Lenovo’s marketing for the last few years has been built on the slogan “For those who do.” Who do what? You know, stuff. Stuff that you need computers for. Computer-needing stuff. Brad’s experience with purchasing a laptop from the company has led him to the conclusion that no one there doesmuch of anything. Which makes sense. The marketing material says that their computers are for those who do. Not from them.
Lenovo’s ordering system is set up to combat fraud. It’s a little too good at its job, though, and is currently combating John’s perfectly legit order of a new Thinkpad. What’s wrong with his address? Nothing, according to his bank. But Lenovo insists that his information is wrong and they can’t sell him a computer.
Reader Devotee would like to purchase a computer from Lenovo. A laptop, specifically, for his son. But Lenovo doesn’t want to sell him a computer. After confirming the purchase and authorizing the purchase with his credit card company twice, the order just got canceled. Did they run out of stock of this particular computer? Was his purchase flagged for fraud? Did he just catch them on a bad day? They won’t say, and he can’t get in touch with anyone who can tell him. Update: Lenovo has successfully sold Devotee a computer.
Sears doesn’t want Nat’s business. They don’t want my business. They don’t want anyone’s business. They may continue to exist as a commercial entity, but that’s because they’re one of two things: an advanced anti-capitalist prank, or a massive real estate holding company that continues running stores out of a sense of nostalgia while they wait for the market to pick back up. But they don’t want to actually sell anyone anything, as Nat learned when he tried to order a camera that only appeared to be in stock. Anywhere.
In hindsight, Marla would have been better off ordering a toaster and a toaster oven from anywhere except Sears. But she didn’t know that the company has entered the next phase of its existence as a massive anti-capitalist prank, and has now added an absurdist theater aspect to the project. At least, that’s the only explanation for some of the conversations Marla had when her toaster didn’t show up. First, they refused to understand that the toaster wasn’t in the box at all. Then, she received a call to come pick up her floor-model toaster at a store in Maine. Marla lives in Alaska.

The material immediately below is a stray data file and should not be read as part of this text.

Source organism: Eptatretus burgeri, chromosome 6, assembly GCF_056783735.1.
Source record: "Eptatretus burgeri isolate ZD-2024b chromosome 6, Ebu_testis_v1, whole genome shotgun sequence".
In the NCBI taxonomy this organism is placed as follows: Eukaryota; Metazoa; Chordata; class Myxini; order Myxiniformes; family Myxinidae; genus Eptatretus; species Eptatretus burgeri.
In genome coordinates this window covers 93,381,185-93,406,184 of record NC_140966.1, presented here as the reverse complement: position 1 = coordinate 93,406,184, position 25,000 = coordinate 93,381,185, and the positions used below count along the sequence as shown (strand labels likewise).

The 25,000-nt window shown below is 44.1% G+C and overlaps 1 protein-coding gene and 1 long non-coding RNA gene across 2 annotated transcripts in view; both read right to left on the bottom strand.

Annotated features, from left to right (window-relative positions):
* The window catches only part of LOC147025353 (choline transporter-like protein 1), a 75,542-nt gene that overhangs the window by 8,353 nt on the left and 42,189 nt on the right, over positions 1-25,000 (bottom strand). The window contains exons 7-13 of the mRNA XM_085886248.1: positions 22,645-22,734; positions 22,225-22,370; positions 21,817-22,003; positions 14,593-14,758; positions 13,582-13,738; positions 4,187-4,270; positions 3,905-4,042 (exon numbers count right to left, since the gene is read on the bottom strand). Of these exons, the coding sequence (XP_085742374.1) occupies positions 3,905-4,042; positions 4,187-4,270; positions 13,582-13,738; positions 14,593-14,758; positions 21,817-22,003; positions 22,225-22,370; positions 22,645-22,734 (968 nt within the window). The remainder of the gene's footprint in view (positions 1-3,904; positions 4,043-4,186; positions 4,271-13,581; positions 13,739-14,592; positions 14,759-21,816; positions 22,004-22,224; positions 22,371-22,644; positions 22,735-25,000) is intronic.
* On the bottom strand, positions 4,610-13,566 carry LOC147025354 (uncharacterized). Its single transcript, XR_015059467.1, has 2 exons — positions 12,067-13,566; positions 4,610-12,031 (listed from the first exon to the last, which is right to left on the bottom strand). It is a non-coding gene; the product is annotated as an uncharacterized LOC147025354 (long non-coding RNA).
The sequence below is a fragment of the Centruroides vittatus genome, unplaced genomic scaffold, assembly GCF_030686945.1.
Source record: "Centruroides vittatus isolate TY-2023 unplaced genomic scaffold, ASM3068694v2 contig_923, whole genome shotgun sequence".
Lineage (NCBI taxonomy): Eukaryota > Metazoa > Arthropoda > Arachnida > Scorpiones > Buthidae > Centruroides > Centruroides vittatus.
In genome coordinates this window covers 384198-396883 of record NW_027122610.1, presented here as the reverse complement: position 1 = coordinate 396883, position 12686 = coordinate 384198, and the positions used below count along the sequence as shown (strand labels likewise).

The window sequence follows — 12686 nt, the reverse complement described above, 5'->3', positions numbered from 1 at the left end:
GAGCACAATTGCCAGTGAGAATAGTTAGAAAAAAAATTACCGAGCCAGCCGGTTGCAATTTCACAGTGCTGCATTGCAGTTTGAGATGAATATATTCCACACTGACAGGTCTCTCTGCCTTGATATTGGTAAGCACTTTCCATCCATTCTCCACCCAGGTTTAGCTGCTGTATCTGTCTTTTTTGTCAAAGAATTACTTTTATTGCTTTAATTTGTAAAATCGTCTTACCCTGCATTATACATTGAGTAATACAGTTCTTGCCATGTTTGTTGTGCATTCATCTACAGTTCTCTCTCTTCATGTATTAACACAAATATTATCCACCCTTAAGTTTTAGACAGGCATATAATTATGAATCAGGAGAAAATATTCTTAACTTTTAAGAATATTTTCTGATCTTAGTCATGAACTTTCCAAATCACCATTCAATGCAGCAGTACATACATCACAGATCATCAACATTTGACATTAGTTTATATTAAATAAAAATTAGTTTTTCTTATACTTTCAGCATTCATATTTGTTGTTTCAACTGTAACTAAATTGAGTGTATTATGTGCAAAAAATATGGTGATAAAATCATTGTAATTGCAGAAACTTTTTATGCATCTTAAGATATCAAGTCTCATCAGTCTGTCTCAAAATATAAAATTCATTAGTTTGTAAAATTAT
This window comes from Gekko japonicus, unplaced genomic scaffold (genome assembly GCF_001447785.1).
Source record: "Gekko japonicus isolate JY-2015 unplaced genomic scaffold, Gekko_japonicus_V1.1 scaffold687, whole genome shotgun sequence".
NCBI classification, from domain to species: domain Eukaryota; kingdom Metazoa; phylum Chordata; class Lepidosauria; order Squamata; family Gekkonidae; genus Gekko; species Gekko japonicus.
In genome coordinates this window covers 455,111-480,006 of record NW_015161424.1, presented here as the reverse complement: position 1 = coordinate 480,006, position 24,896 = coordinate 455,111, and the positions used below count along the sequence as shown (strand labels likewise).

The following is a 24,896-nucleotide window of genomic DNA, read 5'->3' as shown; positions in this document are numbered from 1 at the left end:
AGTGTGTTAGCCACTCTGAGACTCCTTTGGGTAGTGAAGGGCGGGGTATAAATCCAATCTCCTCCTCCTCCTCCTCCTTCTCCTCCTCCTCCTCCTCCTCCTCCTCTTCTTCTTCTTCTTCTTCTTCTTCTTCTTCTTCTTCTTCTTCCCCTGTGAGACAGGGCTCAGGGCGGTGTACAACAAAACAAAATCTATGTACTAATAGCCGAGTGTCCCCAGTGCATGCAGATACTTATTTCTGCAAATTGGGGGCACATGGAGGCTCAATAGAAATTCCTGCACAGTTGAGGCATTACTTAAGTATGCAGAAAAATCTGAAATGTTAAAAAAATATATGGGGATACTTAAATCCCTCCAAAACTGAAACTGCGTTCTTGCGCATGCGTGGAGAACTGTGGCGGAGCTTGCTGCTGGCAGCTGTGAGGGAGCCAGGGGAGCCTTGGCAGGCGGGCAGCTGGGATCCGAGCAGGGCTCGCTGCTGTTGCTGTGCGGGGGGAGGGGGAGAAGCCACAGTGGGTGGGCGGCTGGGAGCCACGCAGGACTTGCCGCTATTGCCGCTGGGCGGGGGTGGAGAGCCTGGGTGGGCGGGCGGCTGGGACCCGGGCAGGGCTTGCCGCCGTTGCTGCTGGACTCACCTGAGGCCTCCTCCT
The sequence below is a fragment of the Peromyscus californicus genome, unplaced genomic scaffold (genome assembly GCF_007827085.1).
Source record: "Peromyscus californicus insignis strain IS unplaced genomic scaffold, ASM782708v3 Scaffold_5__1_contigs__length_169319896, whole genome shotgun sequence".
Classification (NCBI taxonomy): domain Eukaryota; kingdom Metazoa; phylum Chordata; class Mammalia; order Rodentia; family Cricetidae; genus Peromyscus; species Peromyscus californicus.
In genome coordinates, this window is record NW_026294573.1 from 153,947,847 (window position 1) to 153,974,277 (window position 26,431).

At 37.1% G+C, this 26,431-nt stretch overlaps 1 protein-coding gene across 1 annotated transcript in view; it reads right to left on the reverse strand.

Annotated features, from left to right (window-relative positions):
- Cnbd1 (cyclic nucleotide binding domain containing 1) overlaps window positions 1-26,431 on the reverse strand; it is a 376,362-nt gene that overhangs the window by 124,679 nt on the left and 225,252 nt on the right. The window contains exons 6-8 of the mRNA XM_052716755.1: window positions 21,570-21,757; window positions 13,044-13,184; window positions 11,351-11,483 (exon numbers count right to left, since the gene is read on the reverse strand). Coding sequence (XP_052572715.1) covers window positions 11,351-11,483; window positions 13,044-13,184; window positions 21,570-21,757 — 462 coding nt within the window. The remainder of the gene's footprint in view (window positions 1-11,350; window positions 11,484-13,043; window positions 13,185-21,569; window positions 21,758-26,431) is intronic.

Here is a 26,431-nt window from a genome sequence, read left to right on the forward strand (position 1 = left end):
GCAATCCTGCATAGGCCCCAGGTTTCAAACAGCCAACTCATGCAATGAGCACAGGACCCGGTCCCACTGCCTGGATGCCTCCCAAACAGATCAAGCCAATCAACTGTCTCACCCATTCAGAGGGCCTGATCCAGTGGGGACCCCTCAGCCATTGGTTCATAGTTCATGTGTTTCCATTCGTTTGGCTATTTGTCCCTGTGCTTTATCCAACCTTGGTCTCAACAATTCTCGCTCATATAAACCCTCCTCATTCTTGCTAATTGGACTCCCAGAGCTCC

This holiday season, Sears continues its mission as an elaborate anti-capitalist prank, mocking the feeble attempts that shoppers make to obtain useful information from customer service representatives, and preventing consumers from exchanging money for merchandise. LouAnn, a longtime Sears customer, was left so frustrated after a recent encounter with the retailer that the vented to Consumerist, “I am tired of giving MY money to companies who CLEARLY don’t understand that I have a choice of where and how to spend my money.” That could be a mission statement for this site.
The bad news: Sears has started channeling the Geek Squad, pre-optimizing all merchandise in stock before customers have a choice in the matter. The worse news: they’re failing at it terribly. Ron tried to purchase a gas grill on sale at Sears. He placed his order online for instore pickup, only to discover that all of the grills in stock were already assembled. Fine, except an already-assembled grill won’t fit in his car. The only bright spot for consumers: unlike Geek Squad, Sears doesn’t even have the foresight to charge for the optimization service.
When you order an item from Lenovo, your item could be out of stock, backordered, shipping sometime in six months, or have falled into another dimension never to be heard from again. At least, that’s what Eamonn discovered when ordering a USB thumb drive along with a Thinkpad. Lenovo first showed an absurdly far-off shipping date, and then finally–days later–admitted that they had sold something that was never actually in stock.